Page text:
People Are the Most Important Part of the CRM Equation
CRM is all about people. Not just about the people it serves, but about the people who create it--those who drive innovation and customer centricity within their own organizations. For these CRM vendor executives, their customers' success defines their success. Of no other industry is this more true.
This customer focus starts at the very top of the organization. Take Siebel Systems Chairman and CEO Tom Siebel, for example. Immediately prior to his recent keynote speech at a DCI CRM Conference--at a time when most speakers would be waiting in the wings--Siebel walked the room, shaking hands and chatting with attendees.
Not surprisingly, at a recent Gartner CRM Summit, one of the most visible people there was Siebel's vice president of CRM marketing, Jeff Pulver, working his way through the attendees after the two Siebel presentations, asking people their opinions, looking for feedback and opportunities to improve future presentations to better meet the needs of the attendees.
In the week before writing this column I met with executives from NetSuite, Onyx, PeopleSoft, and Salesnet. They all said the same thing: Their recent product upgrades were direct results of having worked closely with customers to uncover their needs and priorities. They didn't add features just because they thought something was cool, they added them to eliminate a customer pain point or to enhance customers' results.
When you purchase CRM technology tools, you're not only getting an application, you're getting the people behind it. That's why in "Who's Who in CRM" (page 24) we spotlight the customer-related goals of many of these vendor executives.
Vendor executives aren't the only ones looking to ensure their customers' CRM success. Within these customer organizations are power users whose knowledge and enthusiasm make them integral to creating CRM strategies and boosting user adoption. "CRM Superstars" (page 36) profiles three power users and how they have helped drive the successes of their companies' CRM initiatives.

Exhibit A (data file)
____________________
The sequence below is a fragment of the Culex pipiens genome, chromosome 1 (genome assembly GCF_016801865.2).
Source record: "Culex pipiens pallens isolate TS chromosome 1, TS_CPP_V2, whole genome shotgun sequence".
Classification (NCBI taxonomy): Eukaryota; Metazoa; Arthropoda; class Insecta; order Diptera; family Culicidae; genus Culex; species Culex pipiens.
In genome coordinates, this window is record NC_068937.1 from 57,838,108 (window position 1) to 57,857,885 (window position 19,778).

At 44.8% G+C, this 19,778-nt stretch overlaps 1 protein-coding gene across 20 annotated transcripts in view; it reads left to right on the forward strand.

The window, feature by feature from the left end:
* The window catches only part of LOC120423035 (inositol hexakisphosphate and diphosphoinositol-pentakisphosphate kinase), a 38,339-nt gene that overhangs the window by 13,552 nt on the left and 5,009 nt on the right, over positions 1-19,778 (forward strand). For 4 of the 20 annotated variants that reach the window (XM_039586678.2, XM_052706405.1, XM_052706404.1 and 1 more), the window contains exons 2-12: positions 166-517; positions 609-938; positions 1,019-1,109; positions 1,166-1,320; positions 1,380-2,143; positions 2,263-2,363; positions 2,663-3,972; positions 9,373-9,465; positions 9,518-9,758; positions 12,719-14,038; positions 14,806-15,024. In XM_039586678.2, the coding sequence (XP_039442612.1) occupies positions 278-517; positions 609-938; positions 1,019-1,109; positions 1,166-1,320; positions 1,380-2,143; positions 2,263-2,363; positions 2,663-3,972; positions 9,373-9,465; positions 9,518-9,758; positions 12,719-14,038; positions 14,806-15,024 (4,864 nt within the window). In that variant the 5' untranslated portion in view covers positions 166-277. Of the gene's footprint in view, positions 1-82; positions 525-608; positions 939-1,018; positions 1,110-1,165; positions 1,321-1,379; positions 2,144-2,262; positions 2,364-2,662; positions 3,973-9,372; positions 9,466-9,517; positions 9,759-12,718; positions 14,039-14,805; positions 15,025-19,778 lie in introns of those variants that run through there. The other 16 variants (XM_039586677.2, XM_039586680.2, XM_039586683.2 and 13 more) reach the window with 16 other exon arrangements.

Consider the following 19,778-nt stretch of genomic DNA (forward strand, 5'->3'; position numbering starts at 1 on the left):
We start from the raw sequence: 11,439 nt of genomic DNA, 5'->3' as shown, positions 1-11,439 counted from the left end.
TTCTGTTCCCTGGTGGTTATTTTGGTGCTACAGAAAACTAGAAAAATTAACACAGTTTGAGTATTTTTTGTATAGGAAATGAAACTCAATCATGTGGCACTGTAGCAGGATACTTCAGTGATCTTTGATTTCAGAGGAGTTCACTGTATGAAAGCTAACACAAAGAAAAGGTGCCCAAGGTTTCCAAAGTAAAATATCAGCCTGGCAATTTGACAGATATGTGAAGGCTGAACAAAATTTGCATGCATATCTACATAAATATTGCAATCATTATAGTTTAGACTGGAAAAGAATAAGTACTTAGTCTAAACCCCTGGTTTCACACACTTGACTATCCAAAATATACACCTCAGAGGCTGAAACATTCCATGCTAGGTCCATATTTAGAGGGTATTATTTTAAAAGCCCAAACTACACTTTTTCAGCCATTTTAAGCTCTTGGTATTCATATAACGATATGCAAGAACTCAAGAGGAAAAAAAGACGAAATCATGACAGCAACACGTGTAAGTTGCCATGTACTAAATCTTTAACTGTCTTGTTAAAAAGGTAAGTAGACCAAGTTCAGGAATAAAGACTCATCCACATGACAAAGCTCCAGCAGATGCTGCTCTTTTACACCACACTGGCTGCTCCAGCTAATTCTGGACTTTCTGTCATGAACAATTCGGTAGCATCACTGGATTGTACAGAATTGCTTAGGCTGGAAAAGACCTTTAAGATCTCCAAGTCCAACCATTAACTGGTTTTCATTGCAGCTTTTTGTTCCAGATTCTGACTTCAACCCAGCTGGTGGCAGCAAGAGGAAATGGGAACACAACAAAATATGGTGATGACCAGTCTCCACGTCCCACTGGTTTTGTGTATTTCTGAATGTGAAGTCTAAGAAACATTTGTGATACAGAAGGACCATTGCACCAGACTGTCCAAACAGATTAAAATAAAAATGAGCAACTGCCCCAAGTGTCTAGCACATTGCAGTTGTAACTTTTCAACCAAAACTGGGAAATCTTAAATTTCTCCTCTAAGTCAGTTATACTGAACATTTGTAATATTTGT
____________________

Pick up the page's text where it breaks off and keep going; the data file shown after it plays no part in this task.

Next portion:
CRM project leaders are also always looking for ways to ensure the success of their initiatives, often through the success of their CRM users. In "Is Your Compensation Plan Undermining Your CRM Initiative?" (page 40) and "Big Bang Is a Scientific Theory, Not a Training Strategy" (page 44) we reveal incentive and training approaches for CRM users within sales, service, and marketing. The strategies help managers align compensation and training with their business goals.
Recently, META Group Senior Program Director Steve Bonadio said, "Over the past few years CRM has been battered and bloodied, but refuses to die. It remains a key strategic initiative." I believe that the main reason behind the success of CRM, despite the criticism leveled at it, is the dedication of the people involved--the project leaders, the superusers, CRM vendor executives. It is the passion and perseverance of these people that make all the difference.